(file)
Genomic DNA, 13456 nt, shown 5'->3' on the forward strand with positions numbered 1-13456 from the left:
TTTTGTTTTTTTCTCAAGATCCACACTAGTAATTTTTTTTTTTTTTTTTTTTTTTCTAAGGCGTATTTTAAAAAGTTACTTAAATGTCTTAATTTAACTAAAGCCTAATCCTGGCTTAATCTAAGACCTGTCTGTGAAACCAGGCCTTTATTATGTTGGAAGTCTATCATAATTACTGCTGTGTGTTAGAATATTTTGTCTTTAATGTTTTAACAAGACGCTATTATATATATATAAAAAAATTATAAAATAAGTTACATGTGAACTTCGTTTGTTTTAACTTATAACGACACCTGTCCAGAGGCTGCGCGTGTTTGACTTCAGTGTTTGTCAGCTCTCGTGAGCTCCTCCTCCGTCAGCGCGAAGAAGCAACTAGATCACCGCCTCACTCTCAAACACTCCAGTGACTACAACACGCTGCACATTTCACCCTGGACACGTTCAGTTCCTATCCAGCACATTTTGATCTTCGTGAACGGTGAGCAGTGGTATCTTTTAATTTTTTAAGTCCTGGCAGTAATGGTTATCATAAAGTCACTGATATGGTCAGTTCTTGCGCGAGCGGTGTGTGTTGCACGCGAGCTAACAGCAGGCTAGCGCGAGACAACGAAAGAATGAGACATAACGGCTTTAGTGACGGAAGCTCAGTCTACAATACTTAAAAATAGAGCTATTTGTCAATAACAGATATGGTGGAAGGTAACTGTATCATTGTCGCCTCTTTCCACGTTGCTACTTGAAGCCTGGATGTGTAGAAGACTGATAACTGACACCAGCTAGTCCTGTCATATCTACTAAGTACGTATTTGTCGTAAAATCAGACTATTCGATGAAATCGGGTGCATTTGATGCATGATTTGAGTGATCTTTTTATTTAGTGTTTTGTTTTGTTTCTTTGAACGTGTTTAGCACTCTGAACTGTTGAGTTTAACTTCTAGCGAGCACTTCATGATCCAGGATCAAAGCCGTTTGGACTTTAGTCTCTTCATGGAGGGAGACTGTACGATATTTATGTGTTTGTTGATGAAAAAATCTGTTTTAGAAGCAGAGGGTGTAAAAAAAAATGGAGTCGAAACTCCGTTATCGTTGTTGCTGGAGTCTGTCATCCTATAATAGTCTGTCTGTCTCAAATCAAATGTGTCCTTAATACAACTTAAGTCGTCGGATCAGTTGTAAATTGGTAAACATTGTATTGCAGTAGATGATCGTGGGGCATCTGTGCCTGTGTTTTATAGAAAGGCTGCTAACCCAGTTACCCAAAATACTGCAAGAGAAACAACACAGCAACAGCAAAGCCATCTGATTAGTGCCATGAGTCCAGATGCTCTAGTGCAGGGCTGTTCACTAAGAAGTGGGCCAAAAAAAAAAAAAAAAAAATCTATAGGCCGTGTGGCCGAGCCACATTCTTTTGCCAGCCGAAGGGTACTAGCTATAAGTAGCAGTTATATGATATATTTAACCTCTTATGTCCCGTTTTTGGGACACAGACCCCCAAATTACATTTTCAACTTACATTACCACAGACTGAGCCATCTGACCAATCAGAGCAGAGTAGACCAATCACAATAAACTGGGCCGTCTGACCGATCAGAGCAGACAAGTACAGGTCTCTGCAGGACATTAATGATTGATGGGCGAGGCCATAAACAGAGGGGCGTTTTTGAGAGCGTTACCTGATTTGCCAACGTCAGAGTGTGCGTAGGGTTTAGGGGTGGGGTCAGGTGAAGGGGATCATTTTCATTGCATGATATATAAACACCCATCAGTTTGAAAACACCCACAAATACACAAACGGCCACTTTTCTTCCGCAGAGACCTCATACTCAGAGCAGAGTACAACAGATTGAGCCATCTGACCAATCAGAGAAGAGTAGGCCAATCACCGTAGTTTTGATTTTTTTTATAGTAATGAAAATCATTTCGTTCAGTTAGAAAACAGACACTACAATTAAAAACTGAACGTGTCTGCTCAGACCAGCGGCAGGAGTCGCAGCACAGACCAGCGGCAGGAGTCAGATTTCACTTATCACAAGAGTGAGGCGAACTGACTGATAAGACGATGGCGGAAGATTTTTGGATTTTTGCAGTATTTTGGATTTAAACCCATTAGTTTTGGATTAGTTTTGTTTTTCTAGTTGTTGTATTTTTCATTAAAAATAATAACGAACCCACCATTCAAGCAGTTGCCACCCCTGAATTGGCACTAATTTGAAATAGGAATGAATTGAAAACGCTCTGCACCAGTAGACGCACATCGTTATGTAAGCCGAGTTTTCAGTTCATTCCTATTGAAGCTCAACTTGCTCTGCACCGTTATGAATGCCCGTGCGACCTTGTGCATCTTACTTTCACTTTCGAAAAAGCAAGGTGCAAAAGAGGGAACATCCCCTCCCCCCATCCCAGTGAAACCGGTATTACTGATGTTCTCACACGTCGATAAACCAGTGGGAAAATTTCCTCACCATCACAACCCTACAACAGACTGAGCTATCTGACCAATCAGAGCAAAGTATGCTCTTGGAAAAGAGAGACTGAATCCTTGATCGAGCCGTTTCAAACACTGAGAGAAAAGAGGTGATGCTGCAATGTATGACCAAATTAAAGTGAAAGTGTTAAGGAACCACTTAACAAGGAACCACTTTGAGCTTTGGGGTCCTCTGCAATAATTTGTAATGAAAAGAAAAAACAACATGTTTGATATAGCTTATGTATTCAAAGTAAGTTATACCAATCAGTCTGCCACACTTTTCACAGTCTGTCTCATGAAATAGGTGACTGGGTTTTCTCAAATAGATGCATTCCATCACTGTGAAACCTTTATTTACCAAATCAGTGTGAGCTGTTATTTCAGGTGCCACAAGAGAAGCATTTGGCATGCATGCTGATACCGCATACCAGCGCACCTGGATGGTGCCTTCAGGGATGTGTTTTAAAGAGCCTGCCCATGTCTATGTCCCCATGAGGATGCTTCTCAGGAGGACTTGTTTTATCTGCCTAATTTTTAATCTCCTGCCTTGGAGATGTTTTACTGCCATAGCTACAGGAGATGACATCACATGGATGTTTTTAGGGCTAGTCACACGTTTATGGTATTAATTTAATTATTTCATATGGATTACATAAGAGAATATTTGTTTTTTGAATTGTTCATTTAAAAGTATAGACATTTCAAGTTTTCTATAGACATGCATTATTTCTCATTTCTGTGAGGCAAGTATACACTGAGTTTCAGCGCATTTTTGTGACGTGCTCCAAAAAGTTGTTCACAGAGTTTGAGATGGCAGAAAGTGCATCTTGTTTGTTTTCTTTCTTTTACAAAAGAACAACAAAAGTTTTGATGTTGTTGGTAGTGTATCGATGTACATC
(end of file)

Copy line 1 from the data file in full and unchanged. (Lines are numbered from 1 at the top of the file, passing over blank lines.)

Genomic DNA, 13456 nt, shown 5'->3' on the forward strand with positions numbered 1-13456 from the left: